The Odyssey Book Summary : A new translation of the epic poem retells the story of Odysseus's ten-year voyage home to Ithaca after the Trojan War
The Odyssey Book Summary :
The Odyssey Book Summary : The Odyssey, translated by T. E. Lawrence, an epic 12,000-line poem composed over 2,700 years ago, is the first adventure story in Western literature. It describes the ten-year wanderings of Odysseus in his quest to return home after the Trojan War. Hounded by the sea-god Poseidon and championed by the goddess Athene, he encounters giants, sorceresses, and sea monsters before finally reaching his beloved Ithaca. There he must endure the taunts of the Suitors to his queen, Penelope, who have taken up residence in his palace. At once enchanting fairy tale and gripping drama, the Odyssey is eminently readable, not least for the rich complexity and magnetism of its hero. An inspiration to writers as diverse as Virgil, Swift, and Joyce, the Odyssey has proved enormously influential and continues to captivate readers of all ages.
The Odyssey of Homer Book Summary : This sequel to the "Iliad" narrates the ten years' adventures of Ulysses during his return journey from Troy to his own kingdom, the island of Ithaca.
The Odyssey Book Summary : A brilliant new version of the Odyssey from one of the most accomplished translators of our time. “Sing to me, Muse . . .” It has been said that a myth is a story about the way things never were but always are. The Odyssey is the original hero’s journey, an epic voyage into the unknown, and has inspired other creative work for millennia—from ancient poetry to contemporary fiction and films. With its consummately modern hero, full of guile and wit, always prepared to reinvent himself in order to realize his heart’s desire—to return to home and family after ten years of war—the Odyssey now speaks to us again across 2,600 years. In words of great poetic power, Stephen Mitchell’s translation brings Odysseus and his adventures vividly to life as never before. Full of imagination and light, beauty and humor, this Odyssey carries you along in a fast stream of action and imagery. One-eyed maneating giants; irresistibly seductive sirens; shipwrecks and narrow escapes; princesses and monsters; ghosts sipping blood at the Underworld’s portal, desperate for a chance to speak to the living; and the final destruction of all Odysseus’s enemies in the banquet hall—these stories are still spellbinding today. So, too, are the intimate moments of storytelling by the fire, of homecoming and reunion, fidelity and love—all of greater value to Odysseus, and to us, than the promise of immortality. Just as Mitchell “re-energised the Iliad for a new generation” (The Sunday Telegraph), his Odyssey is the noblest, clearest, and most captivating rendition of one of the defining masterpieces of Western literature. Mitchell’s muscular language keeps the diction close to spoken English, yet its rhythms re-create the oceanic surge of the ancient Greek. The first translation to benefit from modern advances in textual scholarship, Mitchell’s Odyssey also includes an illuminating introductory essay that opens the epic still further to our understanding and appreciation and textual notes that will benefit all readers. Beautiful, musical, accurate, and alive, this new Odyssey is a story for our time as well as for the ages.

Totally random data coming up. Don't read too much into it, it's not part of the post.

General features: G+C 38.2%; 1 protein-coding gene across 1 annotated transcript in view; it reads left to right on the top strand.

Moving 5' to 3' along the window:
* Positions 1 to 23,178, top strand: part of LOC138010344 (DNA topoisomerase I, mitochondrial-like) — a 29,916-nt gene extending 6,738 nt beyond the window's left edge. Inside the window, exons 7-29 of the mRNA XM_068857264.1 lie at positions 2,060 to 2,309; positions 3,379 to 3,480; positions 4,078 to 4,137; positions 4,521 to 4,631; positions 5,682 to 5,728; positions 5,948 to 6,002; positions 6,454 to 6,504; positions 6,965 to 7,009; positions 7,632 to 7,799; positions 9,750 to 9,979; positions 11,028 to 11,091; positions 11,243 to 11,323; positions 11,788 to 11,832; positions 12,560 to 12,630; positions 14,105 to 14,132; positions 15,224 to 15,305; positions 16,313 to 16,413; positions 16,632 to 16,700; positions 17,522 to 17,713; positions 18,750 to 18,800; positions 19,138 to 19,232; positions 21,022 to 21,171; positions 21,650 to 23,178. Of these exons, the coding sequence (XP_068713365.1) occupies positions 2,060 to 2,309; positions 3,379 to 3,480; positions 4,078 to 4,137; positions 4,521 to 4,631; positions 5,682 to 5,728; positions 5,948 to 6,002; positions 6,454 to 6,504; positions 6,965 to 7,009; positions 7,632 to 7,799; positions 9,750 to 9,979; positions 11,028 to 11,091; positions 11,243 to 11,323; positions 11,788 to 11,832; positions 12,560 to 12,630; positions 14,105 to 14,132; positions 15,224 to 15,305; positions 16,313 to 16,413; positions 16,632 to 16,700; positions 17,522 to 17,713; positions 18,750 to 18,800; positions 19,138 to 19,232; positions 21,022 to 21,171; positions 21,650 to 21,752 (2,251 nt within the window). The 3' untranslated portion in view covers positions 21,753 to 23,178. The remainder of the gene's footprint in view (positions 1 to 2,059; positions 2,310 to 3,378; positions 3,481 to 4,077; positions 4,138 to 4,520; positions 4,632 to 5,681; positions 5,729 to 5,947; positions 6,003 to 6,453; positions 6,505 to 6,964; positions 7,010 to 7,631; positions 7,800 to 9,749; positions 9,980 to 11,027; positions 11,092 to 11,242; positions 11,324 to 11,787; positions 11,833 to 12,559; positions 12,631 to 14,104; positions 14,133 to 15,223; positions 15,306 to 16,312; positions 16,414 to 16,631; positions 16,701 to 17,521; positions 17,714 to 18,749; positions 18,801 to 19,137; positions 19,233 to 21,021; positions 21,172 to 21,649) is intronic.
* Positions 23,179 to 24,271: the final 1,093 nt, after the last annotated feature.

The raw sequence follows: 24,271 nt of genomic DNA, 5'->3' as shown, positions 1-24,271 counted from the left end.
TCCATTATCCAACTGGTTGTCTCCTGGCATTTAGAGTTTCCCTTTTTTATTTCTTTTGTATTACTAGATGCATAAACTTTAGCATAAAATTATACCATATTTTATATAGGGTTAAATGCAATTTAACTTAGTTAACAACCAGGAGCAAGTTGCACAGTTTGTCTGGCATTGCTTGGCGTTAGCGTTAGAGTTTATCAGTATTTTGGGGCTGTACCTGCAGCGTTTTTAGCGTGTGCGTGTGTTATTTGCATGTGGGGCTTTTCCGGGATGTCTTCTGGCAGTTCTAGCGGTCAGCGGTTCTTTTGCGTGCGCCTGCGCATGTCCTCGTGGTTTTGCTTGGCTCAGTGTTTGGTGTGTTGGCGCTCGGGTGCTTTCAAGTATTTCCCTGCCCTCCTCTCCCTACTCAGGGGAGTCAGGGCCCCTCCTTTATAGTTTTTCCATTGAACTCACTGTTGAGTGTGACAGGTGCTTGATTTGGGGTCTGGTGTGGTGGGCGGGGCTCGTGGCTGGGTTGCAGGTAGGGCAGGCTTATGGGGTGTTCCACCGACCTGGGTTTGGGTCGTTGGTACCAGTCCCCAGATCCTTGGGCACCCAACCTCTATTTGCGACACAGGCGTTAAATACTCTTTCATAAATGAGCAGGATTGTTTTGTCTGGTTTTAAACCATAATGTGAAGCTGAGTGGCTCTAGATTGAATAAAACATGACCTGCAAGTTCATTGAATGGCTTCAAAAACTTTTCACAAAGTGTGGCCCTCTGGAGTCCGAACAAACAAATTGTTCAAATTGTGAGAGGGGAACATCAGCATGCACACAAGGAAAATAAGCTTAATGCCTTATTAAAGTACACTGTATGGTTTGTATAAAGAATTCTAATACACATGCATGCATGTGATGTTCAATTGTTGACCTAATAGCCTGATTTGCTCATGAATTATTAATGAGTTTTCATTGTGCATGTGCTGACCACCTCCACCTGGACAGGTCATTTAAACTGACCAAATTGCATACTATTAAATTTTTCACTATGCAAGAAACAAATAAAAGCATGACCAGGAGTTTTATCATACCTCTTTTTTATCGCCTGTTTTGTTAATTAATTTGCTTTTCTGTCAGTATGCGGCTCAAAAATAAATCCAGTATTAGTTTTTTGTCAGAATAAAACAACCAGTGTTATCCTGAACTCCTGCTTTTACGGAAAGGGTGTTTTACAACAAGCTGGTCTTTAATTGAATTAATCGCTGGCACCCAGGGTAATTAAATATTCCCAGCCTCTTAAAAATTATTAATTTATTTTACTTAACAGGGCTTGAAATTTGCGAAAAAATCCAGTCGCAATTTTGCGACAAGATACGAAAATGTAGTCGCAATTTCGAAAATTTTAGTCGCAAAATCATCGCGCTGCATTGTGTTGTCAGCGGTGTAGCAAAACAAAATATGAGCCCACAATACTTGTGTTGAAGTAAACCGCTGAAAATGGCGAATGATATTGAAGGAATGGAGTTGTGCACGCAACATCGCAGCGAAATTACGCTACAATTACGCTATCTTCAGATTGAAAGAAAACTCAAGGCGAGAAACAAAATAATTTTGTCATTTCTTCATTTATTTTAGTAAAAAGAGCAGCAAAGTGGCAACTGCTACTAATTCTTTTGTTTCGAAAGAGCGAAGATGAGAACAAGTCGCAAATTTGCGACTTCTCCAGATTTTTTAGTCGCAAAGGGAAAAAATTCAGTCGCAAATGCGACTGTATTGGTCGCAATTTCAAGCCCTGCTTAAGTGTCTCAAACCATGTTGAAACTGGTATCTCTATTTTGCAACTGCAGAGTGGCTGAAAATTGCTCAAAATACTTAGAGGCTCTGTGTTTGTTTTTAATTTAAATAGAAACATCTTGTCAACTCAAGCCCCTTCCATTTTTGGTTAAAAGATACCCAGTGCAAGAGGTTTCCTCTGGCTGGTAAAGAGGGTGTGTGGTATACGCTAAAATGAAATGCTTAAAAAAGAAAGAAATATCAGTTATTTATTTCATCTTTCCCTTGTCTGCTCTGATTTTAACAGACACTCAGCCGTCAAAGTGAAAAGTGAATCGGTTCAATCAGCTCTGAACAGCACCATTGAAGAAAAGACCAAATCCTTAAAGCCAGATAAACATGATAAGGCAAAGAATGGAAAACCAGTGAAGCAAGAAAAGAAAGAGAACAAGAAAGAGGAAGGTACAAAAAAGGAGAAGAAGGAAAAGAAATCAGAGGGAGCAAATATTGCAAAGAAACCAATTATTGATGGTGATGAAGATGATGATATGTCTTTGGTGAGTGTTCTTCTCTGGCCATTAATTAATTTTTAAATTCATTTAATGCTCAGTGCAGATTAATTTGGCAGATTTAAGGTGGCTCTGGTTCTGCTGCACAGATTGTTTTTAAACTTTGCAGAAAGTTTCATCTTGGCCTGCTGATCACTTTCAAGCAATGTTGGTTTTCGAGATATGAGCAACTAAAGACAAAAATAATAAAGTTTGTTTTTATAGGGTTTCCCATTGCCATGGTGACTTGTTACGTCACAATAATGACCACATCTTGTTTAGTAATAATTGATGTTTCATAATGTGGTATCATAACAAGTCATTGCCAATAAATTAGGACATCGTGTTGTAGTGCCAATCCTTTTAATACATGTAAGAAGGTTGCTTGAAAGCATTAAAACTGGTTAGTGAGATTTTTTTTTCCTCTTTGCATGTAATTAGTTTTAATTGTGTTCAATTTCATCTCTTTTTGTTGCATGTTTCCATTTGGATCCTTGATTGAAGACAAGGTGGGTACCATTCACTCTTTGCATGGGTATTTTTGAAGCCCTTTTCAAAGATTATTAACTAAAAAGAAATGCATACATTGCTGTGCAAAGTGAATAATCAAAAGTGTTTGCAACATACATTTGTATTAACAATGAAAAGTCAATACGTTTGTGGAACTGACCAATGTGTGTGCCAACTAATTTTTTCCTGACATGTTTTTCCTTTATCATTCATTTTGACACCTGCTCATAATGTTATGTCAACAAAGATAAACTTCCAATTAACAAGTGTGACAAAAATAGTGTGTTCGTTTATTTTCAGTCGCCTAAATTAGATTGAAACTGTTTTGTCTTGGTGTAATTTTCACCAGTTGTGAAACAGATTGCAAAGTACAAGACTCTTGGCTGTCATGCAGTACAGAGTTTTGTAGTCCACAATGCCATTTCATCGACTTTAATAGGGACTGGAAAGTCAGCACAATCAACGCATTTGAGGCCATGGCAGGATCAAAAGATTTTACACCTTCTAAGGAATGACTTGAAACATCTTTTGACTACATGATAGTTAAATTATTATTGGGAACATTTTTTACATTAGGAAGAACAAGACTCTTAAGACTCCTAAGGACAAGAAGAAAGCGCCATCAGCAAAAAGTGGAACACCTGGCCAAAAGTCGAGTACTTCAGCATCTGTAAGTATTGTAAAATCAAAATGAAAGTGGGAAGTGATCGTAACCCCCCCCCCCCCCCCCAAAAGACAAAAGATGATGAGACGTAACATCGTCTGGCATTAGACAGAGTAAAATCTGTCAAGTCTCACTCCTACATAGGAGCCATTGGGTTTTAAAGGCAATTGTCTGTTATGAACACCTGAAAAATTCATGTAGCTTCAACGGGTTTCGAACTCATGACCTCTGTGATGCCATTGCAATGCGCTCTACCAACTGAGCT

Homer's The Odyssey Book Summary : Presents a collection of critical essays on the ancient Greek epic that analyze its structure, characters, plot, and themes.
The Odyssey of Homer Book Summary :
Homer: Odyssey XIII and XIV Book Summary : New edition of the Greek text suitable for upper-level students, with full attention to literary-critical and linguistic matters.
The Odyssey - Literary Touchstone Edition Book Summary : This Prestwick House Literary Touchstone Classic? includes a glossary and reader's notes to help the modern reader contend with the Odyssey's vocabulary and references to Greek mythology.The epic tale of Odysseus? ten-year journey after the defeat of Troy is, at once, a thrilling adventure story, a passionate love story, and a fantasy rooted in ancient history. It is also the cornerstone on which much of Western literature and thought is based. Three thousand years after ancient bards plucked their lyres and sang the adventures of gods and heroes, we still see much of ourselves in the tales of Odysseus and his men as they battle natural and supernatural forces'and their own human nature'to find their way home.